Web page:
Ann Schein is one of the most impressive — if relatively unsung — pianists in America, so her recital at the National Gallery of Art’s West Garden Court on Wednesday was a distinct and all-too-rare pleasure. The concert was part of a Gallery series built around Cecelia Porter’s new book, “Five Lives in Music: Women Performers, Composers, and Impresarios from the Baroque to the Present” — which devotes a chapter to Schein — and Porter, a music critic who writes for The Washington Post, was on hand to plug the book and introduce the pianist.
The introduction never really got to the heart of what makes Schein’s playing so compelling and full of character. But perhaps only the music can do that, and, as quickly became clear in Maurice Ravel’s elegant “Sonatine,” there’s little question that Schein is a pianist of the first rank. Probing, insightful, balancing delicacy with great power, Schein turned in a performance that shimmered with light, with a kind of effortless naturalness in every note. You could not wish for more.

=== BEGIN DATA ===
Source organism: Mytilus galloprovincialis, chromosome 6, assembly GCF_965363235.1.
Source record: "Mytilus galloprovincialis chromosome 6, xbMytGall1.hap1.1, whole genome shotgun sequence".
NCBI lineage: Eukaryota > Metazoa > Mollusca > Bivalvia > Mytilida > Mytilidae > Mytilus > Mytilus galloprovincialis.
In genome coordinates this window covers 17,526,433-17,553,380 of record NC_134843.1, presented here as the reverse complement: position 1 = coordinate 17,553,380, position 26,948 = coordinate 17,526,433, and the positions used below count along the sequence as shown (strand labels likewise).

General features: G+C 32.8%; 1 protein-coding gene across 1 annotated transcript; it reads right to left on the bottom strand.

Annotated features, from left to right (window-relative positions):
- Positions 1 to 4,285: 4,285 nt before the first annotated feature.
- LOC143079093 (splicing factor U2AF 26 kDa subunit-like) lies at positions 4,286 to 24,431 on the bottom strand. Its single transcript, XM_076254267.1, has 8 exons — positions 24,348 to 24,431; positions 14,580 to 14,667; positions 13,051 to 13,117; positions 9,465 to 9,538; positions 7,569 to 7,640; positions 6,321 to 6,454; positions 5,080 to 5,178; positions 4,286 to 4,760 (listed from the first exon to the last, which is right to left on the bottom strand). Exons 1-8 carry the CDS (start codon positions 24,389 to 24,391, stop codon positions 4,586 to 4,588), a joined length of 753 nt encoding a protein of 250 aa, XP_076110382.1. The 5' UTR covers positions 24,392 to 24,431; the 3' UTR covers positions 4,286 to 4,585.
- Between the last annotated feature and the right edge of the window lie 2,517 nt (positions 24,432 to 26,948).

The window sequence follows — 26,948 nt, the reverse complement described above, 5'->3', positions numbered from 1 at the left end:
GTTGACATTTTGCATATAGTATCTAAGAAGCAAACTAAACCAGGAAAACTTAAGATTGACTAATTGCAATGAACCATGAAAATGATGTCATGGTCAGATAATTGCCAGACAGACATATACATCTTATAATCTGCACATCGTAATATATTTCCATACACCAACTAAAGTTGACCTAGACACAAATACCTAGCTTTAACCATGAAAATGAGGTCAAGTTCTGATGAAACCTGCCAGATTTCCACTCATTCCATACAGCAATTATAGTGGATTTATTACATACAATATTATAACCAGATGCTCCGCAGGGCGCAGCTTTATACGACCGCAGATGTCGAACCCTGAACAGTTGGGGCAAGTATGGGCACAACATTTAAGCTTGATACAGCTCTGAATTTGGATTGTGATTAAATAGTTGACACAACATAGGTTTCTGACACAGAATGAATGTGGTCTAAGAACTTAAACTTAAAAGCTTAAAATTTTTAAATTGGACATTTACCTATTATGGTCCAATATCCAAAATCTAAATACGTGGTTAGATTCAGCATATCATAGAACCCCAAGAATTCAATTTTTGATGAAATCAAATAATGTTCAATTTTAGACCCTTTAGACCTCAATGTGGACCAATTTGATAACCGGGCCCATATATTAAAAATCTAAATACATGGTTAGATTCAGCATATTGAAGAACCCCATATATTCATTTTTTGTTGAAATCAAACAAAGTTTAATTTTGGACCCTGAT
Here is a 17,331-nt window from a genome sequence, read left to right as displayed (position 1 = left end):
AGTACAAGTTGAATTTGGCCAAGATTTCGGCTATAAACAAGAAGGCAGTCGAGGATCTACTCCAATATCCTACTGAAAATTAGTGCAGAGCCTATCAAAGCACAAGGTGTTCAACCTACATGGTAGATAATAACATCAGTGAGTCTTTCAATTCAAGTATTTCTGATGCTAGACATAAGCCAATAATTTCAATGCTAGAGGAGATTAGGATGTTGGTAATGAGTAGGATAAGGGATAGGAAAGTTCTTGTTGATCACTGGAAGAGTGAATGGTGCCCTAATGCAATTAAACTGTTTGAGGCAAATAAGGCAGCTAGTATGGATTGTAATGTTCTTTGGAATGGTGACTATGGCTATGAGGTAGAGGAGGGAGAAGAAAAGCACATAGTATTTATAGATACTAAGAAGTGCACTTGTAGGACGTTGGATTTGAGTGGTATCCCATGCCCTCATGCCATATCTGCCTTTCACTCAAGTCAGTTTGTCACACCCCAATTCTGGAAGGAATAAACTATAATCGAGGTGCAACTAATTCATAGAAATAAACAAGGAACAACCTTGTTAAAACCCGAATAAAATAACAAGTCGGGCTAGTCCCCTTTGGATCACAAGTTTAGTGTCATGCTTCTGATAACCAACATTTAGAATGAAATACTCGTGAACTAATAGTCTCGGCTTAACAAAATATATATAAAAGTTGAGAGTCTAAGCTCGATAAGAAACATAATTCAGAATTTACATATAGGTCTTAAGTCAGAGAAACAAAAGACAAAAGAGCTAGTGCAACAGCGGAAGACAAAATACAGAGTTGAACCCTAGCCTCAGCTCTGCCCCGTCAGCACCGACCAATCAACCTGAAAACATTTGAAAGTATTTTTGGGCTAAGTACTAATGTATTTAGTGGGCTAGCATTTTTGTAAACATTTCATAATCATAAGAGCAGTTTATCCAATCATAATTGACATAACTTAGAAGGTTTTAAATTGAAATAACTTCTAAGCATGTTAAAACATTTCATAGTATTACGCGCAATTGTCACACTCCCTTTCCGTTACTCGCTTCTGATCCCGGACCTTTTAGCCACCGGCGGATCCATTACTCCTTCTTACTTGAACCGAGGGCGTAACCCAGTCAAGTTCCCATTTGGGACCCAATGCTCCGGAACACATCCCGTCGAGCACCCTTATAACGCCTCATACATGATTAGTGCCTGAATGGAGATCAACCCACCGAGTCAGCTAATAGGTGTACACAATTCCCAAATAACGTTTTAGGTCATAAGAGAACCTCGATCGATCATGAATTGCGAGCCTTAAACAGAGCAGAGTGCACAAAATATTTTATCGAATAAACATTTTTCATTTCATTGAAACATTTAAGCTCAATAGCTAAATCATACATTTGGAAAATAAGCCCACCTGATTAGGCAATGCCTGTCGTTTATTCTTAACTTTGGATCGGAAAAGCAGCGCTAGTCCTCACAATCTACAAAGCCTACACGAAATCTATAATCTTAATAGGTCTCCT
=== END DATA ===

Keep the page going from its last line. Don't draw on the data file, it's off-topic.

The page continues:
Schein is in her 70s now, but her technique shows little sign of fading. And even the thickest musical tangles of Claude Debussy’s “L’isle joyeuse” came off with impeccable clarity. Debussy wrote the piece at the start of a love affair, and Schein captured its intoxicating, even rapturous spirit in a reading that never lacked for excitement. Chopin’s Piano Sonata #3 in B minor, which closed the program, was just as vivid but even more complex and nuanced, from the glittering Scherzo to the quiet pathos of the Largo to the surging Finale. Schein turned in a deeply integrated and thoughtful performance and rewarded the standing ovation with a quiet and understated encore, Chopin’s posthumous Etude in A flat Major.
Brookes is a freelance writer.